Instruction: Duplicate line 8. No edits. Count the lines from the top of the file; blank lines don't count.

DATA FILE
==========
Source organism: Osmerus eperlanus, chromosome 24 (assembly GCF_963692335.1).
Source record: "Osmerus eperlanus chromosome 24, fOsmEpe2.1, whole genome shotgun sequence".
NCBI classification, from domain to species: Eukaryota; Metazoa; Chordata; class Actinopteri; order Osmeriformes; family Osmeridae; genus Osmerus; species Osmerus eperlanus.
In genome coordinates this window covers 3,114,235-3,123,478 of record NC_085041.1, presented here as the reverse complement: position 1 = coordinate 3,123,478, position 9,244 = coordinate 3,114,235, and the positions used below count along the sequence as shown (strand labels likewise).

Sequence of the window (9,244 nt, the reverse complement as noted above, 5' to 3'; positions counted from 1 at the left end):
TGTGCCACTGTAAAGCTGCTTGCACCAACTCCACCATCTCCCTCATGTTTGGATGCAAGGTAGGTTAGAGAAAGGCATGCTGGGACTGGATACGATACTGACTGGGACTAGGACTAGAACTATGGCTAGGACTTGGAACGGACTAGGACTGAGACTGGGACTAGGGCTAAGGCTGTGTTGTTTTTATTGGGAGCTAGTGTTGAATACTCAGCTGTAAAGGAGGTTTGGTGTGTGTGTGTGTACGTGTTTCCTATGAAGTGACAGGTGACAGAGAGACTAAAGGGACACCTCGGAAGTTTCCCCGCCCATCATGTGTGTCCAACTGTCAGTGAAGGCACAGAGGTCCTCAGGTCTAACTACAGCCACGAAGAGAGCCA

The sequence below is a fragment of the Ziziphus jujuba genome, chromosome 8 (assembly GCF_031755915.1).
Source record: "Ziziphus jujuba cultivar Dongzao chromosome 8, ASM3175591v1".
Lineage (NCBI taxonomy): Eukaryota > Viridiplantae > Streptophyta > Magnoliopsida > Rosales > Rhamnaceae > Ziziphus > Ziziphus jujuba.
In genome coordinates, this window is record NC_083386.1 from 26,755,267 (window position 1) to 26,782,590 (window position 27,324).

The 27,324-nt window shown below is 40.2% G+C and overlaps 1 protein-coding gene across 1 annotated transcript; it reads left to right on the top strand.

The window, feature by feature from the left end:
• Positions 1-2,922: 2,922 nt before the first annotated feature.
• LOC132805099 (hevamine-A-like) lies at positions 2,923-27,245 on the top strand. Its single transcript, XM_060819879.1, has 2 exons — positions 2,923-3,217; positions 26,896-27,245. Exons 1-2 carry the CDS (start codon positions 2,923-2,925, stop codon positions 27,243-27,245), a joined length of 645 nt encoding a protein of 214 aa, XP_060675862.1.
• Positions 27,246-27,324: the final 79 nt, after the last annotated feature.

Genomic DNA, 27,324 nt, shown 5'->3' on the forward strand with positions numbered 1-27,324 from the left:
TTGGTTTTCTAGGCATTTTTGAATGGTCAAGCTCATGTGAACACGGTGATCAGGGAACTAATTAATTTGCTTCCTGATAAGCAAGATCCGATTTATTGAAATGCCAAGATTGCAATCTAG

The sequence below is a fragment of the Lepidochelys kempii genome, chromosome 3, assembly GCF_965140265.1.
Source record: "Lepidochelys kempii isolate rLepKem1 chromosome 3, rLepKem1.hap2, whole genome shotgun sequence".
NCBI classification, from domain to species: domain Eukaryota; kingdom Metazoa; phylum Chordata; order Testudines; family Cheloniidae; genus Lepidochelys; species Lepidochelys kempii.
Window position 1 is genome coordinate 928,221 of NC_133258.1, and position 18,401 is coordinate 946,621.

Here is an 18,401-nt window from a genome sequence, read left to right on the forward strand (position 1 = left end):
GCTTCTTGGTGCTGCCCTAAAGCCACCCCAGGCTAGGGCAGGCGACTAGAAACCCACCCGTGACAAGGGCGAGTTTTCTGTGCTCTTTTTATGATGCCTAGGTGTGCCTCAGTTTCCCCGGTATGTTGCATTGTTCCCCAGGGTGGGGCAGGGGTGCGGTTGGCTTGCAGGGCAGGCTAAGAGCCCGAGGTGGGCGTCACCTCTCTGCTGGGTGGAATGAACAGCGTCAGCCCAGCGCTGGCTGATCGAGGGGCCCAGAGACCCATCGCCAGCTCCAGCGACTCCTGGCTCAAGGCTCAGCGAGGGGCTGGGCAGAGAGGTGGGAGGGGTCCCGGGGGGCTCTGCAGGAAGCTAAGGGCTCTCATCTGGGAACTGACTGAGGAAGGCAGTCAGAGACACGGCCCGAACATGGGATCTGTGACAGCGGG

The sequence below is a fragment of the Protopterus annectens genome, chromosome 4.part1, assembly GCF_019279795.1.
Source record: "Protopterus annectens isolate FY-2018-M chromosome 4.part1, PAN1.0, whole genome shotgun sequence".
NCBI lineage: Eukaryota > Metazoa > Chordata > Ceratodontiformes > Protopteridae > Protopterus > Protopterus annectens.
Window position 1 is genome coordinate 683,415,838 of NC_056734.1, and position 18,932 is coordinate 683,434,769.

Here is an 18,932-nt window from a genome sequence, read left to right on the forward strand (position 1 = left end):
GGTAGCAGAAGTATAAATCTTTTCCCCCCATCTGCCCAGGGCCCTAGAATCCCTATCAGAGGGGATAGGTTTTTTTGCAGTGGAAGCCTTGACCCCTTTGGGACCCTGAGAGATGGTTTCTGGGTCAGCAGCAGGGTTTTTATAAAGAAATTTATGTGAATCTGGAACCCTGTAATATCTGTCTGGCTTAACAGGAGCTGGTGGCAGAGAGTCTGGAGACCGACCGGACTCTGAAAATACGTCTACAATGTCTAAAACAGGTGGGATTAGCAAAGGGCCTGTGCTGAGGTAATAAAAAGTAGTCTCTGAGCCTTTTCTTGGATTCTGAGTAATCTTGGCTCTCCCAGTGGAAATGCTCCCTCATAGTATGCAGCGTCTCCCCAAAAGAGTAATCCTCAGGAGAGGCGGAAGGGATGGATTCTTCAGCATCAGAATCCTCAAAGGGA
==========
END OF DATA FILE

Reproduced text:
Source record: "Ziziphus jujuba cultivar Dongzao chromosome 8, ASM3175591v1".